A: I have already mentioned that my great-grandfather was a photographer, Tomás de Acillona. We keep all his work in the family, so his bichromate rubbers decorate the walls of my house. We have recently created an Instagram to show his works and the exhibitions that are made with his photographs in several Spanish museums. I love the naturalness of his portraits and the play he makes between lights and shadows. For me she has been a reference since I was very young.
Q: What is the most difficult part of being a photographer?
A: When things don't flow naturally. It's more important to "make click" with the people than with the camera. You have to create a comfortable and relaxing atmosphere. You have to know how to transmit what you want to achieve to the model and you also have to leave some initiative to them so that they feel part of the project. Both, for fashion photography and for weddings or photos of my children or friends, there has to be a desire to have fun and a get a good atmosphere. If there is no desire or feeling, that can ruin a photo shoot.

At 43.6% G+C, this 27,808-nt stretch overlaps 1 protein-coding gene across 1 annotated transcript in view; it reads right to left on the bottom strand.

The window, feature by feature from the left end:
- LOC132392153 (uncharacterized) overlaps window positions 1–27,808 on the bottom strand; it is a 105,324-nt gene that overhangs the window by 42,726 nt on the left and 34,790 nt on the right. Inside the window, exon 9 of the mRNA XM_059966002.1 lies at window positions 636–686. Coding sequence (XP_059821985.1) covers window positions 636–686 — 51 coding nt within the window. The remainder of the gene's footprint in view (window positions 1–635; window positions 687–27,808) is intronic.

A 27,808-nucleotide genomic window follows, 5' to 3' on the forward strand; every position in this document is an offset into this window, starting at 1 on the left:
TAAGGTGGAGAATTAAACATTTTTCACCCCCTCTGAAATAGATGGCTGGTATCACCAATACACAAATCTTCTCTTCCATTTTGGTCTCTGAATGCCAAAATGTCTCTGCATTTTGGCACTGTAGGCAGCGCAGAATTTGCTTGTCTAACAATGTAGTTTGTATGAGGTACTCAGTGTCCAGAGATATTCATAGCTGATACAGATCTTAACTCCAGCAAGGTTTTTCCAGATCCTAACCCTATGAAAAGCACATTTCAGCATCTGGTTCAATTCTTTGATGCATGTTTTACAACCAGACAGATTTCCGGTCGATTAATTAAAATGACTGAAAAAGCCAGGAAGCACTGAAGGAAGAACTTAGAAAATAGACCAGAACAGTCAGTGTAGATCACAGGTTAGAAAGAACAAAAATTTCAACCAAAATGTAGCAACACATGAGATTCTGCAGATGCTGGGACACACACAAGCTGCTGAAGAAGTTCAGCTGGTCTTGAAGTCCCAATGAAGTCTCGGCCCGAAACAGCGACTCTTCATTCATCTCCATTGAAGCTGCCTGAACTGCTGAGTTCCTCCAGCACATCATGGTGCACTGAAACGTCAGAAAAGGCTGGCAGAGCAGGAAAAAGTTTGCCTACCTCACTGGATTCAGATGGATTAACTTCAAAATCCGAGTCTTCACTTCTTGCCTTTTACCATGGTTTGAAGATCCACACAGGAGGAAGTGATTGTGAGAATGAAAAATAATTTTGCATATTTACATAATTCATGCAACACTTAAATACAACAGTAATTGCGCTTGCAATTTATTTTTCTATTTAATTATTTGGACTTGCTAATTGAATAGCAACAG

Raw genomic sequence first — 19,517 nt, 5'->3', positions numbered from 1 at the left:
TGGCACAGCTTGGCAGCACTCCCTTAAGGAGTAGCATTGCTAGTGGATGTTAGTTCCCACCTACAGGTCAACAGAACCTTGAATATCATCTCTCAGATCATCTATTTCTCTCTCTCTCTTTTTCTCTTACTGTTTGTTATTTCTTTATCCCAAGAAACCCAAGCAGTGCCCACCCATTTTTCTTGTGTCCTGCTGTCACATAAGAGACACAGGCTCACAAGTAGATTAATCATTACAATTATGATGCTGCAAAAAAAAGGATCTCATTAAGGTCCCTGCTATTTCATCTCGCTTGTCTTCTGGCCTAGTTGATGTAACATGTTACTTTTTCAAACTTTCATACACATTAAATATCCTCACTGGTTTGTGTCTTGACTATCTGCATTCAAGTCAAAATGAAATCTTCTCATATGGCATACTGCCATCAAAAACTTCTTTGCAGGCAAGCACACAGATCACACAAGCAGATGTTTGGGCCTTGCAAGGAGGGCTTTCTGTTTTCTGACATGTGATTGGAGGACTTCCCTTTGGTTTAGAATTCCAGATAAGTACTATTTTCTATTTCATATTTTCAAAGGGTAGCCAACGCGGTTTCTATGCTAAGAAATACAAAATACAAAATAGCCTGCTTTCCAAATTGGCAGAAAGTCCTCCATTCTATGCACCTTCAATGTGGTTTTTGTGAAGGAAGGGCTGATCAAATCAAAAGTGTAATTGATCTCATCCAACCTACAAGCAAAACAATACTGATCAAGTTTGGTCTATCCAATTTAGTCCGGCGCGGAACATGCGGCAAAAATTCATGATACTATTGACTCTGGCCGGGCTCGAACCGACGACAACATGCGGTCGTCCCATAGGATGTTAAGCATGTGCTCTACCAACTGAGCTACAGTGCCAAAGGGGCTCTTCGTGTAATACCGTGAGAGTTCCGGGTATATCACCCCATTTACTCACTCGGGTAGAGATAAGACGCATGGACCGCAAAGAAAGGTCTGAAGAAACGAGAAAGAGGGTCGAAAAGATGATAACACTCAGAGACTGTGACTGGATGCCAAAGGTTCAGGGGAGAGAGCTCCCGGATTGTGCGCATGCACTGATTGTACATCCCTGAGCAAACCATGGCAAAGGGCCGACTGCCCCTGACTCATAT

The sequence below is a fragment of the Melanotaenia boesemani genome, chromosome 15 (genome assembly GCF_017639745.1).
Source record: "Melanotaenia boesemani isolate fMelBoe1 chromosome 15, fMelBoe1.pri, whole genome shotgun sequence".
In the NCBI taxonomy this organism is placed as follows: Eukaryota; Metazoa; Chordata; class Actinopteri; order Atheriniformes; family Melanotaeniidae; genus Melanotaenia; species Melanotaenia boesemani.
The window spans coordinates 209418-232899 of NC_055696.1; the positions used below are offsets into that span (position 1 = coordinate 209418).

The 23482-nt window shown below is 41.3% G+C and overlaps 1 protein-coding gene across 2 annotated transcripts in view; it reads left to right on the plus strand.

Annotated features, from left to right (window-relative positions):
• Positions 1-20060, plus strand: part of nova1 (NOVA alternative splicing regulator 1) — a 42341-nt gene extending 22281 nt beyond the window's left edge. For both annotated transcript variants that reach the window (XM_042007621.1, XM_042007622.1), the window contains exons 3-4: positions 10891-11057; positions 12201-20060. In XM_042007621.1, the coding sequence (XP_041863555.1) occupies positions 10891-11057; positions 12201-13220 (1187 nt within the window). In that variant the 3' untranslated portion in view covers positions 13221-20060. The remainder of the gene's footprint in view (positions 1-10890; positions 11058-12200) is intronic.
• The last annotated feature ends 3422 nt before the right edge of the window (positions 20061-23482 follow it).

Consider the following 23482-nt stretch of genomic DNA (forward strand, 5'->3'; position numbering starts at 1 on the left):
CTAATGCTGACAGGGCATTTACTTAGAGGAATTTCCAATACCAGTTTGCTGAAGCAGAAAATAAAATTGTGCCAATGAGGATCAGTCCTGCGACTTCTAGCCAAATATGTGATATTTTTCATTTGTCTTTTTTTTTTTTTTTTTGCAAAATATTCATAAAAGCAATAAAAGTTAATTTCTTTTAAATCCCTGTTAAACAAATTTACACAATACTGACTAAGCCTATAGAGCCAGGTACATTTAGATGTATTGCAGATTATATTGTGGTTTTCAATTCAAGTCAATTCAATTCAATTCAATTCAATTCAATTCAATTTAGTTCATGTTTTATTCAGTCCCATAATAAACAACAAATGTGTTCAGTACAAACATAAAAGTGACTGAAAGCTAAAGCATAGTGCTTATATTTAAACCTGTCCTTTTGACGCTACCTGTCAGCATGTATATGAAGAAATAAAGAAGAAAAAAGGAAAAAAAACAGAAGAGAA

Q: Do you have formal training as a photographer or are you self-taught?
A: Both. I've had a lot of training. I studied photography at the Faculty of Journalism and I also did a one-year master's degree in photojournalism at a specialized academy. I love doing all kinds of courses, even "food photography" for example. You always learn something new from all the courses that you can then apply to any type of photography. Of course, it is very important to practice and practice a lot. Try new things, get out of your comfort zone. Participating in photo challenges organized by many Instagram galleries "forces" you to focus on a specific topic and encourages you to take photos of your day to day life which is also important.
Q: What details do you believe make the best photographs? How do you go about focusing on them in your work?